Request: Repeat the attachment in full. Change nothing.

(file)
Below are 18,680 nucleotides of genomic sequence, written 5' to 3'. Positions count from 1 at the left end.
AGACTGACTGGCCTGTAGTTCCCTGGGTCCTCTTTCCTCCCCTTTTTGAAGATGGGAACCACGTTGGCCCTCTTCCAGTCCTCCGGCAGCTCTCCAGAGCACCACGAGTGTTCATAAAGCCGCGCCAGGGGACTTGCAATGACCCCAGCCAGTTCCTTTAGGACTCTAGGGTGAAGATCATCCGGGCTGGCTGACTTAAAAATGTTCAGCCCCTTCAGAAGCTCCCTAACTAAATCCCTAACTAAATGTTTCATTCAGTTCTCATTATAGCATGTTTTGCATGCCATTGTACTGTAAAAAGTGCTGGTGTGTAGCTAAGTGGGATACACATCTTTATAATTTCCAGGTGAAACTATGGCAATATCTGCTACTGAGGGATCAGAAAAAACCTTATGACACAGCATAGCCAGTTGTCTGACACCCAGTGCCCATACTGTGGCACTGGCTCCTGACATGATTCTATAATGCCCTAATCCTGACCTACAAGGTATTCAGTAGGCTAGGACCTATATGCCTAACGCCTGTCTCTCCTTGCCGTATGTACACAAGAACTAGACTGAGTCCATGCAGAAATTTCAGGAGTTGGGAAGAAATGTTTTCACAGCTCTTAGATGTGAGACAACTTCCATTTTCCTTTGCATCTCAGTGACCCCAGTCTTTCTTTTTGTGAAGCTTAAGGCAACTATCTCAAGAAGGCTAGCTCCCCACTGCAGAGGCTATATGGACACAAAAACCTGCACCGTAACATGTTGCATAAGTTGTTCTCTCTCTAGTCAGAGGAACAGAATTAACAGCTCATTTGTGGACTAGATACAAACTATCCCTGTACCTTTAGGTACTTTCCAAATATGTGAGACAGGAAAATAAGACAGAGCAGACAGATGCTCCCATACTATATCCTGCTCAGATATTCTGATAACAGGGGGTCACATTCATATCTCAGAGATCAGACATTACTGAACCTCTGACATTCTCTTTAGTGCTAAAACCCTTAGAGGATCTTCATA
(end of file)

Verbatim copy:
Below are 18,680 nucleotides of genomic sequence, written 5' to 3'. Positions count from 1 at the left end.
AGACTGACTGGCCTGTAGTTCCCTGGGTCCTCTTTCCTCCCCTTTTTGAAGATGGGAACCACGTTGGCCCTCTTCCAGTCCTCCGGCAGCTCTCCAGAGCACCACGAGTGTTCATAAAGCCGCGCCAGGGGACTTGCAATGACCCCAGCCAGTTCCTTTAGGACTCTAGGGTGAAGATCATCCGGGCTGGCTGACTTAAAAATGTTCAGCCCCTTCAGAAGCTCCCTAACTAAATCCCTAACTAAATGTTTCATTCAGTTCTCATTATAGCATGTTTTGCATGCCATTGTACTGTAAAAAGTGCTGGTGTGTAGCTAAGTGGGATACACATCTTTATAATTTCCAGGTGAAACTATGGCAATATCTGCTACTGAGGGATCAGAAAAAACCTTATGACACAGCATAGCCAGTTGTCTGACACCCAGTGCCCATACTGTGGCACTGGCTCCTGACATGATTCTATAATGCCCTAATCCTGACCTACAAGGTATTCAGTAGGCTAGGACCTATATGCCTAACGCCTGTCTCTCCTTGCCGTATGTACACAAGAACTAGACTGAGTCCATGCAGAAATTTCAGGAGTTGGGAAGAAATGTTTTCACAGCTCTTAGATGTGAGACAACTTCCATTTTCCTTTGCATCTCAGTGACCCCAGTCTTTCTTTTTGTGAAGCTTAAGGCAACTATCTCAAGAAGGCTAGCTCCCCACTGCAGAGGCTATATGGACACAAAAACCTGCACCGTAACATGTTGCATAAGTTGTTCTCTCTCTAGTCAGAGGAACAGAATTAACAGCTCATTTGTGGACTAGATACAAACTATCCCTGTACCTTTAGGTACTTTCCAAATATGTGAGACAGGAAAATAAGACAGAGCAGACAGATGCTCCCATACTATATCCTGCTCAGATATTCTGATAACAGGGGGTCACATTCATATCTCAGAGATCAGACATTACTGAACCTCTGACATTCTCTTTAGTGCTAAAACCCTTAGAGGATCTTCATA